344/366 – The Standards Bar Of Communications Online

I like the relative freedom that the internet gives to people who participate in it regularly, and it’s probably that level of expression that has allowed things online to flourish, whether they were community sites or media channels, or other such places. People have found a fresh, new media in order to present their opinions and values, and for the most part, the internet has been fairly laissez-faire about the whole thing.

But that doesn’t mean that there shouldn’t be standards. By that I mean that some of the things that apply to communicating offline should be applicable online. Don’t be a dick, as Wil Wheaton succinctly put in a few years back, is the most obvious example, but it might be that the things that would get you kicked out of a bar or a theater in real life would and should probably get you punished online, too. Yes, that is something that cuts a little bit into the freedom of expression that people have enjoyed mostly online, but I feel like if this was going to be a real issue, that we wouldn’t see many places that are privately run and moderated have many rules at all.

Twitter, Reddit, and other places that have long since been a bastion of laissez-faire expression have struggled a bit with adopting these standards. On the one hand, they’ve had to try to make sure that the auspices of free expression that they first began under are still somewhat maintained even as their communities and users grow by leaps and bounds. But on the other, certain steps have and still need to be taken to ensure that the standard of communication is raised, and not lowered, by having these kinds of allowances in place. A grey area has sometimes emerged in the policy enforcement of both sites, wherein someone or a group of someones who would normally be removed from the community for violating certain standards may instead be allowed to continue, because of the murky interpretation of rules policies which might very well be outdated for the sizing of the community that they are tasked with enforcing. But I also feel as if some of that may be because of the potential blowback perceived by the decrease in the freedom of expression, as if it would be seen as a betrayal to humble roots and mission values surrounding the preservation of internet opinion from regulation.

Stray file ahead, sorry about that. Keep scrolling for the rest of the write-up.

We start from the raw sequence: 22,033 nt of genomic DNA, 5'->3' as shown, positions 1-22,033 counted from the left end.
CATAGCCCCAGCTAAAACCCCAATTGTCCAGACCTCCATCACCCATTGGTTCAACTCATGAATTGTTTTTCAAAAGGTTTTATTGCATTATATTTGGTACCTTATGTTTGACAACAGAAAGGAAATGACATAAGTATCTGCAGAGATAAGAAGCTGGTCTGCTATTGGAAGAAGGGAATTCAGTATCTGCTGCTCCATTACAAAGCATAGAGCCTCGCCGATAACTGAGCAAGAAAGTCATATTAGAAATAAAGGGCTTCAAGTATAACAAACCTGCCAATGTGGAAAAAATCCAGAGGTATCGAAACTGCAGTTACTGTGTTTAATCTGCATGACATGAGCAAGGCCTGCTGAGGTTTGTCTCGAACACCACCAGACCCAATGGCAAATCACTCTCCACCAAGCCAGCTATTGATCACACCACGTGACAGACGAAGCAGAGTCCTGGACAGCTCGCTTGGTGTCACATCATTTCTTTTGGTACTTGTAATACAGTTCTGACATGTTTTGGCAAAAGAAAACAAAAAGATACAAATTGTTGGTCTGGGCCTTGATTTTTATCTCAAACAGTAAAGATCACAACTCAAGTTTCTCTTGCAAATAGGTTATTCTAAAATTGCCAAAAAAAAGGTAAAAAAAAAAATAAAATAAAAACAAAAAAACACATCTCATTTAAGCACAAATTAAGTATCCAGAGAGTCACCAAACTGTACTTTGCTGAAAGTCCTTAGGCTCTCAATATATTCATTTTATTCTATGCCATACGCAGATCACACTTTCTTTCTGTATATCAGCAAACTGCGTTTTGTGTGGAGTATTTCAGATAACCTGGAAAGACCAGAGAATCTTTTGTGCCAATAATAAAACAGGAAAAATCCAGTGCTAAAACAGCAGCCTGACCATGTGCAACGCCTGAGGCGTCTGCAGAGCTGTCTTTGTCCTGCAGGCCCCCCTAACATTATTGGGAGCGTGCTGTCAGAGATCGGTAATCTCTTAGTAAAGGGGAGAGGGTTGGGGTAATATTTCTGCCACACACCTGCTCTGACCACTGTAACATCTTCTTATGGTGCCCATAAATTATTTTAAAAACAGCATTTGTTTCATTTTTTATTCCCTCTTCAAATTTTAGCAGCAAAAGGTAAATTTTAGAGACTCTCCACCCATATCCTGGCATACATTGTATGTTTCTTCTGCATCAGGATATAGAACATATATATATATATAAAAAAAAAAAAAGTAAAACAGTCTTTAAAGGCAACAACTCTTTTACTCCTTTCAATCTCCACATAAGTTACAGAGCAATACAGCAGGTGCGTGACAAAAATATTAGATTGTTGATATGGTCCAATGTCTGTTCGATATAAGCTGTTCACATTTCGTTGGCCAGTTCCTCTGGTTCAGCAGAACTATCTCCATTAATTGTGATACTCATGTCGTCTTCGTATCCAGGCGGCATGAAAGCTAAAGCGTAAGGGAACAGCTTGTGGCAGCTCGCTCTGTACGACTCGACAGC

I get that argument, but I also get that we shouldn’t allow standards to be lowered by a creeping need to preserve what is becoming an increasingly unrealistic value of completely free expression online. As the online world and the real world become more blurred together and as more and more people come to depend on the internet as a means for getting through daily lives and accomplishing tasks, so too do the standards of communication we’ve established for each other as people need to migrate as well. I don’t think that total regulation and complete policy control is a good thing either, and it’s important to note that that is not what I am advocating for, but I do think that there should be at least some policy that is consistently enforced that says that there are limits to the justification of expression that the internet provides. We should be looking to raise the bar, not lower it, and to be able to say that free expression should not shield the things we see online sometimes such as harassment, racism, and all the other things that would not get a societal free pass offline. It’s admittedly a sticky issue, and one I think we should be careful to address, but it is something that I think social media can simply not afford to ignore when it comes to preserving good and productive communication on the internet.

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